The coronavirus pandemic is impacting on everyone’s daily lives – and when lots of things change at once it’s easy for people to feel overwhelmed.

Public Health England has published new advice on taking care of our mental wellbeing to help keep us feeling good and functioning well. 

The advice, covers everything from staying in touch with loved ones, helping and supporting others, talking about worries and managing difficult feelings to looking after your physical wellbeing, keeping your mind active, getting a good night's sleep, developing a new daily routine and setting goals to create sense of control and purpose.

There is also information about managing physical symptoms triggered by stress and anxiety, and advice for people with specific mental health needs, people with disabilities and people living with dementia.

Every Mind Matters provides advice to start taking better care of your mental health, including 10 simple things people can do to deal with anxiety about the coronavirus outbreak.

The City of Wolverhampton Council has also launched its Stay Safe, Be Kind campaign offering clear and simple advice about how people can help themselves, and how they can support others who may be particularly vulnerable at this time. 

Stay Safe, Be Kind includes information about safe at home and looking after your physical and mental health, and will be regularly updated with local and national resources to support you. For more information, please visit Stay Safe, Be Kind.    

Councillor Jasbir Jaspal, the City of Wolverhampton Council's Cabinet Member for Public Health and Wellbeing, said: "These are difficult times for everyone, and it's natural to feel worried or anxious. However, there are steps we can take to help ourselves and others to prevent those feelings from becoming more serious.

"It may be difficult, but by following the Government's guidance on social distancing or staying at home, you are helping to protect yourself, your family, the NHS and your community and stopping the spread of coronavirus.

"During this time, you might be lonely, bored or frustrated, and feel anxious or low. But it’s important that you take care of your mind as well as your body and get further support if you need it.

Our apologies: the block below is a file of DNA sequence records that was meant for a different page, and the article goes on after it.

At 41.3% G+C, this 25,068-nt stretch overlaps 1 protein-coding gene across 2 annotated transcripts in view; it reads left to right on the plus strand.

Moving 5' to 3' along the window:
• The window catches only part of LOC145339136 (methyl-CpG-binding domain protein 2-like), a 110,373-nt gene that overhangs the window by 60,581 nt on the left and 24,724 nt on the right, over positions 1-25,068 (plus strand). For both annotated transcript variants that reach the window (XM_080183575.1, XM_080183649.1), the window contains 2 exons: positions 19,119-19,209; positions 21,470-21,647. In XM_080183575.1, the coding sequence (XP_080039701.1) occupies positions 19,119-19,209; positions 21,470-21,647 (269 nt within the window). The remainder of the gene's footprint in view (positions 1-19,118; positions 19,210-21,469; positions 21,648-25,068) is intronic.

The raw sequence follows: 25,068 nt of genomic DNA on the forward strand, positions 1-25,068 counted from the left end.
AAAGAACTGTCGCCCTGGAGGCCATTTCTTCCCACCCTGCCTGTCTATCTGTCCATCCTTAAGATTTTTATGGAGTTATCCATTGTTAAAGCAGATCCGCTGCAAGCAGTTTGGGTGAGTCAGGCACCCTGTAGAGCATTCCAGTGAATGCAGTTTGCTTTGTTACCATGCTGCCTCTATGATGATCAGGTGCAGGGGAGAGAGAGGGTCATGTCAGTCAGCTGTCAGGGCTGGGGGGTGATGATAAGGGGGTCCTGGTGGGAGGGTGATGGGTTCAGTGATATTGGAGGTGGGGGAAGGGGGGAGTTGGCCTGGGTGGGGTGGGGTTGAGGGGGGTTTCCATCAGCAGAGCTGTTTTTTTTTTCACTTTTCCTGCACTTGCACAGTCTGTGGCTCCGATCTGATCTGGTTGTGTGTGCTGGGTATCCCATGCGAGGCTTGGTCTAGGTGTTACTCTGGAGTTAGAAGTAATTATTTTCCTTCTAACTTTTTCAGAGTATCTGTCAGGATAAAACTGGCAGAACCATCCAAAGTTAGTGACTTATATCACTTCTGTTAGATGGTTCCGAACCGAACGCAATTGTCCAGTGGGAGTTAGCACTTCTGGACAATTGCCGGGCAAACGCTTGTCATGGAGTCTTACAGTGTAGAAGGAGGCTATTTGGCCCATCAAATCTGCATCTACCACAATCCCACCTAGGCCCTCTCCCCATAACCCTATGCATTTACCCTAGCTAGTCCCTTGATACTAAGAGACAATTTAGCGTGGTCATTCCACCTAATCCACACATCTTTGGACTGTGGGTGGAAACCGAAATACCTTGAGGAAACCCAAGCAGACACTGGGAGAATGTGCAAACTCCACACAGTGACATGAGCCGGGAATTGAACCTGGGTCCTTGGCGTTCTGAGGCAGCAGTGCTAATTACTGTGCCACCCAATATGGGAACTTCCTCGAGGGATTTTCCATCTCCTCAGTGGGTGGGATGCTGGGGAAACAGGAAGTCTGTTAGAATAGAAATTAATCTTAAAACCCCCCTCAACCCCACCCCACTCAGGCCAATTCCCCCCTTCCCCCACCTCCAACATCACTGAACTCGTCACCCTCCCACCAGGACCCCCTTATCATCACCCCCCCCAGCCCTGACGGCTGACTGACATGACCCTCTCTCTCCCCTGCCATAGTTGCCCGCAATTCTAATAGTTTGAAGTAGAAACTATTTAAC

"We should also make sure we check up on friends, family and neighbours over the phone or online, and pursue activities we can do at home in line with the Government’s social distancing guidance. By adopting a new routine, setting goals, eating healthily and maintaining physical activity, we can stay in good mental health throughout this national emergency."

People should aim to get at least 2 and a half hours of moderate physical activity a week, or around 20 to 30 minutes a day. Public Health England has a range of videos to follow for home workouts to help people reach their exercise goals. The NHS Live Well website, gives more intensive workout suggestions that target different parts of your body like going to the gym. 

The NHS website also offers self assessment, audio guides and practical tools if you are experiencing stress, feelings of anxiety or low mood, available at NHS - Mental health and wellbeing.      

If you are still struggling and it is affecting your daily life, please go to If you have no internet access, call NHS 111. 

If you are feeling very low and need to speak to someone, the Samaritans are available 24 hours a day, 7 days a week at Samaritans and on 116 123 by telephone. Samaritans can also be emailed at

The latest information and guidance around coronavirus is available at Coronavirus (COVID-19): what you need to do and on the council’s own coronavirus pages at Coronavirus advice and information. There’s lots of advice on how people can protect themselves and their families from coronavirus from the NHS at NHS - Advice for everyone.